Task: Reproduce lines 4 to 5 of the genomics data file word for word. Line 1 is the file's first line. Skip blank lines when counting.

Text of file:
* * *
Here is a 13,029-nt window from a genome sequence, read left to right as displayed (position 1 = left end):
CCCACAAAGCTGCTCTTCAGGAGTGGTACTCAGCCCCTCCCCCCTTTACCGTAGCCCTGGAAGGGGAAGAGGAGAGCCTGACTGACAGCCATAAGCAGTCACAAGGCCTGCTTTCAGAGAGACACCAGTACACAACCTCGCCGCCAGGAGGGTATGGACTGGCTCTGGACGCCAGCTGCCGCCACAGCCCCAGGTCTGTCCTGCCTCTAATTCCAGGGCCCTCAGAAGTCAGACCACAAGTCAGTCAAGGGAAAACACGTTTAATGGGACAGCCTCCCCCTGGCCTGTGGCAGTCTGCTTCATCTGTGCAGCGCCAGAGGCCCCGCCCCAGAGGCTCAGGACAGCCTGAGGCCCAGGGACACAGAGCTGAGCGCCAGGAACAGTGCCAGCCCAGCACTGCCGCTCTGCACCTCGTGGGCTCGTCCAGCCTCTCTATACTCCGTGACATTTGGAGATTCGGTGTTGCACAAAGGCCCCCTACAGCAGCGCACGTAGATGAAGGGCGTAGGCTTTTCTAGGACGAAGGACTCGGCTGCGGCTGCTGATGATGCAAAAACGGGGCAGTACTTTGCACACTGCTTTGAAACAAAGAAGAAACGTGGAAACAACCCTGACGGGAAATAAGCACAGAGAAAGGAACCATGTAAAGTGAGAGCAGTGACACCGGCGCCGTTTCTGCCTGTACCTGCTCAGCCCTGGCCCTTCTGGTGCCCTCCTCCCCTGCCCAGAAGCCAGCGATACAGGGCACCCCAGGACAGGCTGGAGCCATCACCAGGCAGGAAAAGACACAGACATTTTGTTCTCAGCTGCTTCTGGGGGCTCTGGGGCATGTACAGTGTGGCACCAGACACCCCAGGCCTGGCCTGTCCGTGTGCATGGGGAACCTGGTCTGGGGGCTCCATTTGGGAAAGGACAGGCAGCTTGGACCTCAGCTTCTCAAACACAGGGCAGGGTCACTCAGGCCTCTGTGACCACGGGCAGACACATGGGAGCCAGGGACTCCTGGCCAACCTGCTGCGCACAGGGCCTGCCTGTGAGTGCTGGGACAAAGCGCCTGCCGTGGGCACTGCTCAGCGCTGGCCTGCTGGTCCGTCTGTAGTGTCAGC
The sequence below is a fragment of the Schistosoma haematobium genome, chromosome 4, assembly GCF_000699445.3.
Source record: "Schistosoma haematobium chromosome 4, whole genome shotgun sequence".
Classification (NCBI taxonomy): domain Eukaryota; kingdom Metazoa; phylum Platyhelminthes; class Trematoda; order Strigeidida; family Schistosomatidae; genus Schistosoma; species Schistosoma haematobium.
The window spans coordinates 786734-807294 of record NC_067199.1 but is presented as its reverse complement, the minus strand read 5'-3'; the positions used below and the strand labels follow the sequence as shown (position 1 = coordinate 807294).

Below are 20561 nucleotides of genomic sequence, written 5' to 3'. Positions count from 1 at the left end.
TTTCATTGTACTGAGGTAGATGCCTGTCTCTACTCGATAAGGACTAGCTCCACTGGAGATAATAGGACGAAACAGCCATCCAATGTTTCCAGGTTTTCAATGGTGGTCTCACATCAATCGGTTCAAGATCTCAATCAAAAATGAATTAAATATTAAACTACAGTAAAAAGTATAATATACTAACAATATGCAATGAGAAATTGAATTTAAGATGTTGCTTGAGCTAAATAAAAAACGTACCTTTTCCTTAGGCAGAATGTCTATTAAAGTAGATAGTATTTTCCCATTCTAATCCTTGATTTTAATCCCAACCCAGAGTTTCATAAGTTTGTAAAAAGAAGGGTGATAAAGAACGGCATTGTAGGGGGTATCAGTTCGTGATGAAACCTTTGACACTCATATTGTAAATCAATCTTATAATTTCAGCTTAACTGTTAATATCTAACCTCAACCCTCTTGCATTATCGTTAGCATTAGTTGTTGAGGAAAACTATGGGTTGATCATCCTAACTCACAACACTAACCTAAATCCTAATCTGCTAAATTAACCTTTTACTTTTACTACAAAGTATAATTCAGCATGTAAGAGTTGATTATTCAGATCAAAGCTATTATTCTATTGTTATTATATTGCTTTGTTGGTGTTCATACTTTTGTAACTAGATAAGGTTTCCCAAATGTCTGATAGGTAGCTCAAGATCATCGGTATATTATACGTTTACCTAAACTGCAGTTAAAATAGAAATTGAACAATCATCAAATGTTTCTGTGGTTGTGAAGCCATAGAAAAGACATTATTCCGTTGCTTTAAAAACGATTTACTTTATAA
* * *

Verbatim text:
Source record: "Schistosoma haematobium chromosome 4, whole genome shotgun sequence".
Classification (NCBI taxonomy): domain Eukaryota; kingdom Metazoa; phylum Platyhelminthes; class Trematoda; order Strigeidida; family Schistosomatidae; genus Schistosoma; species Schistosoma haematobium.